When used correctly ActiveRecord::Callbacks provide a great way to trigger logic before and after the life cycle of your objects. One of my favorite callbacks is
As those of you who are familiar with Unix conventions are already aware,
touch is used to update a file's timestamp to the present moment. In Rails, calling touch on an ActiveRecord object triggers a modification on the
updated_at column with the current time.
Let's say we have an instance of a Receipt and we call
receipt.touch on it. The result is ActiveRecord executing a SQL statement:
UPDATE `receipts` SET `updated_at` = 'current_date_time' WHERE `receipts`.`id` = 1;
Okay, this is somewhat interesting, but why would we want to update that column without making any other modifications?
Enter the Client
Your client has called and is requesting a new feature. Her users have been adding items to their receipts, but they have been emailing her company to let someone know that the system really should be able to automatically tally up the various amounts for each item and persist that to the parent receipt itself.
This might sound like a fairly complex request; however, there is a relatively simple solution for this problem.
Touching (ActiveRecord) Base
class Item < ActiveRecord::Base belongs_to :receipt, touch: true validates_presence_of :price validates_numericality_of :price end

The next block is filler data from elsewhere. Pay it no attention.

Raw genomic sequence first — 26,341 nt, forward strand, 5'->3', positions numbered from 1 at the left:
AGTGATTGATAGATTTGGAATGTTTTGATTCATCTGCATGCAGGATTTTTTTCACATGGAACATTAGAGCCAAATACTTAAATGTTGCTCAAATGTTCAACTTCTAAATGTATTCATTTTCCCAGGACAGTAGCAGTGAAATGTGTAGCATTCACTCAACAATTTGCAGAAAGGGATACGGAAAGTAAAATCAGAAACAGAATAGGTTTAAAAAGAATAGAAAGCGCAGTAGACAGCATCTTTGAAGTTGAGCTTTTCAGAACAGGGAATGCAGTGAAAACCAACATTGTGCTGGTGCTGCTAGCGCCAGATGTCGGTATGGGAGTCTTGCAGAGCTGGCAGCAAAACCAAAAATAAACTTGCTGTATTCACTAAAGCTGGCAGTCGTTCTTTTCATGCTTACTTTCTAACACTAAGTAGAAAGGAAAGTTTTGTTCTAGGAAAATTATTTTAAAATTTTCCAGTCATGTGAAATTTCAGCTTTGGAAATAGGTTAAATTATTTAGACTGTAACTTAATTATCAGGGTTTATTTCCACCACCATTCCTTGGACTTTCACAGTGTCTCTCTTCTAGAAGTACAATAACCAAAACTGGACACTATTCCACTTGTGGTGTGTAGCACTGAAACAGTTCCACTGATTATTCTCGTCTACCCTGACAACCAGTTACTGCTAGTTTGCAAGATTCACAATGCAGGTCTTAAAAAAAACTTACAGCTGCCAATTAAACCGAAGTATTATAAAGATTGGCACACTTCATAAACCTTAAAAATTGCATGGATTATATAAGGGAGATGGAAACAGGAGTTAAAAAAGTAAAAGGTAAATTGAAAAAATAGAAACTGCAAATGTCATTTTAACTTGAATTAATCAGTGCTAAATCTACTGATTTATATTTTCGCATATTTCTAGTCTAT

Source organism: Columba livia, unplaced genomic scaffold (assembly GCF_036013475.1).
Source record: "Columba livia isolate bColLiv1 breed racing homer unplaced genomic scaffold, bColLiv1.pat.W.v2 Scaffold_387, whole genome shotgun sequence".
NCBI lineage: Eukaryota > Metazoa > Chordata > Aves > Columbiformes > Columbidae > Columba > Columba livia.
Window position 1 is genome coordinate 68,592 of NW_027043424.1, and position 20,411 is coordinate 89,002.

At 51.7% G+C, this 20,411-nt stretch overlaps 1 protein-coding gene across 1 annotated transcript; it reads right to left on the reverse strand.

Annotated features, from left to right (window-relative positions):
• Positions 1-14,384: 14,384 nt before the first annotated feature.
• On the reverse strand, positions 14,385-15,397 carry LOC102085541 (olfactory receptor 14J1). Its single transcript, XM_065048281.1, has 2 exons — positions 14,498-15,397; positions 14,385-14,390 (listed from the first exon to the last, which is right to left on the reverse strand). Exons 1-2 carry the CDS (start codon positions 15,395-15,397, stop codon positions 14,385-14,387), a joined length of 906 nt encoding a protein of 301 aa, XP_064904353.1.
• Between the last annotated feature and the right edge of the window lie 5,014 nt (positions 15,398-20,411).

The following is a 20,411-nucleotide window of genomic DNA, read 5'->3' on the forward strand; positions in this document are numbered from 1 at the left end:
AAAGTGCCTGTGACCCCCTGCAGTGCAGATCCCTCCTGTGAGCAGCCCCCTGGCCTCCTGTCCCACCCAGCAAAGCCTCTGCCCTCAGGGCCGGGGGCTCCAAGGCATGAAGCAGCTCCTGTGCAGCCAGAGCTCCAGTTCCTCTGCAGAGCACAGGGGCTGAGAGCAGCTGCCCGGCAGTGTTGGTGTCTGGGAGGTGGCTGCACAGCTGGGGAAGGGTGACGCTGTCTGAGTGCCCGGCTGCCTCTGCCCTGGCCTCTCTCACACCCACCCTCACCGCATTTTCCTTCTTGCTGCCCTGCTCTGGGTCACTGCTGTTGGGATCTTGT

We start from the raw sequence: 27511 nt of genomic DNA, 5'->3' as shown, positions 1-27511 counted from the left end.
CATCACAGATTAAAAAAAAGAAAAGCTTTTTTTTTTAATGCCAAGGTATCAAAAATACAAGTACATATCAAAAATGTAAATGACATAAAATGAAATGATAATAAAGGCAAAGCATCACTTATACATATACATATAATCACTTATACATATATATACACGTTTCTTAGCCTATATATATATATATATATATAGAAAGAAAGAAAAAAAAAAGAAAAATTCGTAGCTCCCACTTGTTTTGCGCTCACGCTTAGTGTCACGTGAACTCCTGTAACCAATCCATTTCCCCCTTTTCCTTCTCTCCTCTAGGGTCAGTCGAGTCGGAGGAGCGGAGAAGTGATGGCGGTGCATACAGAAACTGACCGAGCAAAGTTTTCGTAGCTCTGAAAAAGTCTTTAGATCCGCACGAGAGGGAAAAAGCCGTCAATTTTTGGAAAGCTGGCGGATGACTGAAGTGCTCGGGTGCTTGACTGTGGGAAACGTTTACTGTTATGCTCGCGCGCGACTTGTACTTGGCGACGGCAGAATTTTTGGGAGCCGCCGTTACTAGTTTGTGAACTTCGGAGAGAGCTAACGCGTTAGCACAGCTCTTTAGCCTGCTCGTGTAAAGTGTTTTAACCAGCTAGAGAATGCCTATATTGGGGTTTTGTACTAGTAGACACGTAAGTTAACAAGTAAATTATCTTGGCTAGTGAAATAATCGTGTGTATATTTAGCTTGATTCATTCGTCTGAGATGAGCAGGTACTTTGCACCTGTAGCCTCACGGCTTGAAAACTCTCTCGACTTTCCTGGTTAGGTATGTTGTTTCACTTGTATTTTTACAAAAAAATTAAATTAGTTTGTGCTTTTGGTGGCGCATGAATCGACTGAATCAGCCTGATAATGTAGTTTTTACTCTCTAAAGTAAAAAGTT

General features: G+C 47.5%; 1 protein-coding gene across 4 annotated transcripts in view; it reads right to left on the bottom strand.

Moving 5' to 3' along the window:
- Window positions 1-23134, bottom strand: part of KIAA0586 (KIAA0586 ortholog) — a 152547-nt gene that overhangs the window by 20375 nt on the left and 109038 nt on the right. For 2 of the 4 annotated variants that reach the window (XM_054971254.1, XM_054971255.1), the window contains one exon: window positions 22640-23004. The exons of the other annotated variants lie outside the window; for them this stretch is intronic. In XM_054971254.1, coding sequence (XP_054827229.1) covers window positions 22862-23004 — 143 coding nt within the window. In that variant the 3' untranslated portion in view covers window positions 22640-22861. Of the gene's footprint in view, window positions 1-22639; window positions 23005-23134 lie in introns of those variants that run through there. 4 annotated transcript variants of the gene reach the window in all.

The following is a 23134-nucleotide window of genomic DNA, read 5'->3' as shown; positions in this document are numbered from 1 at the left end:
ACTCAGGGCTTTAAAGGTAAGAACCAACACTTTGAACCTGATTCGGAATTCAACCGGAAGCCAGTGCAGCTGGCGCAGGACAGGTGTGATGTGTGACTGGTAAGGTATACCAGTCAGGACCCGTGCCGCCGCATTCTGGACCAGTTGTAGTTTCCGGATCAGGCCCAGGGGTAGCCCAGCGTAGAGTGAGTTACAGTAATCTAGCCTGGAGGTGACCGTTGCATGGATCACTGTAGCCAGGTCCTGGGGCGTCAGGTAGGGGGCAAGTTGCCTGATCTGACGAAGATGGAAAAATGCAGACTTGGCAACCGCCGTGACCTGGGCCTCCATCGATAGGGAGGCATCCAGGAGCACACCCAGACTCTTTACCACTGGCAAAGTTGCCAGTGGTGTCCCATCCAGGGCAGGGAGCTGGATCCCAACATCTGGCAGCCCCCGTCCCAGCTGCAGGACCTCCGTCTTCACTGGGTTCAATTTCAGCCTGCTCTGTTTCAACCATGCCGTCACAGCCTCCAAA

Here, we specify that items belong to a receipt and if an item is modified it should touch the parent receipt. We also guarantee that each item has a price and that the price is in fact numerical.
class Receipt < ActiveRecord::Base has_many :items accepts_nested_attributes_for :items, :allow_destroy => true validates_presence_of :taxes validates_numericality_of :taxes validates_length_of :items, :minimum => 1 before_save :recalculate_taxes after_touch :recalculate_items protected def recalculate_taxes self.amount = amount_total end def recalculate_items update_attribute(:amount, amount_total) end private def amount_total items.sum(:price) + self.taxes end end
Here, we see that receipts require a numerical value for taxes and at least one item in order to be considered valid. We also see the presence of two ActiveRecord::Callbacks, namely,
When the receipt itself is saved the value for taxes may have been altered, so we need to modify it's value in place before the call to save submits the changes to the database.
In this case, when a receipt is touched by an item, the receipt needs to recalculate it's amount attribute and update it without triggering further ActiveRecord::Callbacks. This is where
update_attribute comes in, performing a direct SQL
UPDATE on the specified column with the specified value. Please be aware,
update_attribute can be extremely dangerous because it does not trigger validations.
In this example, we have ensured that the parent and child attributes involved in the evaluation are already numerical which has the effect of validating the function's inputs by proxy prior to submitting them for evaluation.
Why two versions of the same method?
There are two reasons:
- You cannot use
before_savecallback or else you will trigger a stack level too deep error by recursively saving the record.
- If you use the
after_touchnothing will be persisted to the database as save is not implicitly called
Our client called and told us how happy she is with the new feature securely in place. Job well done!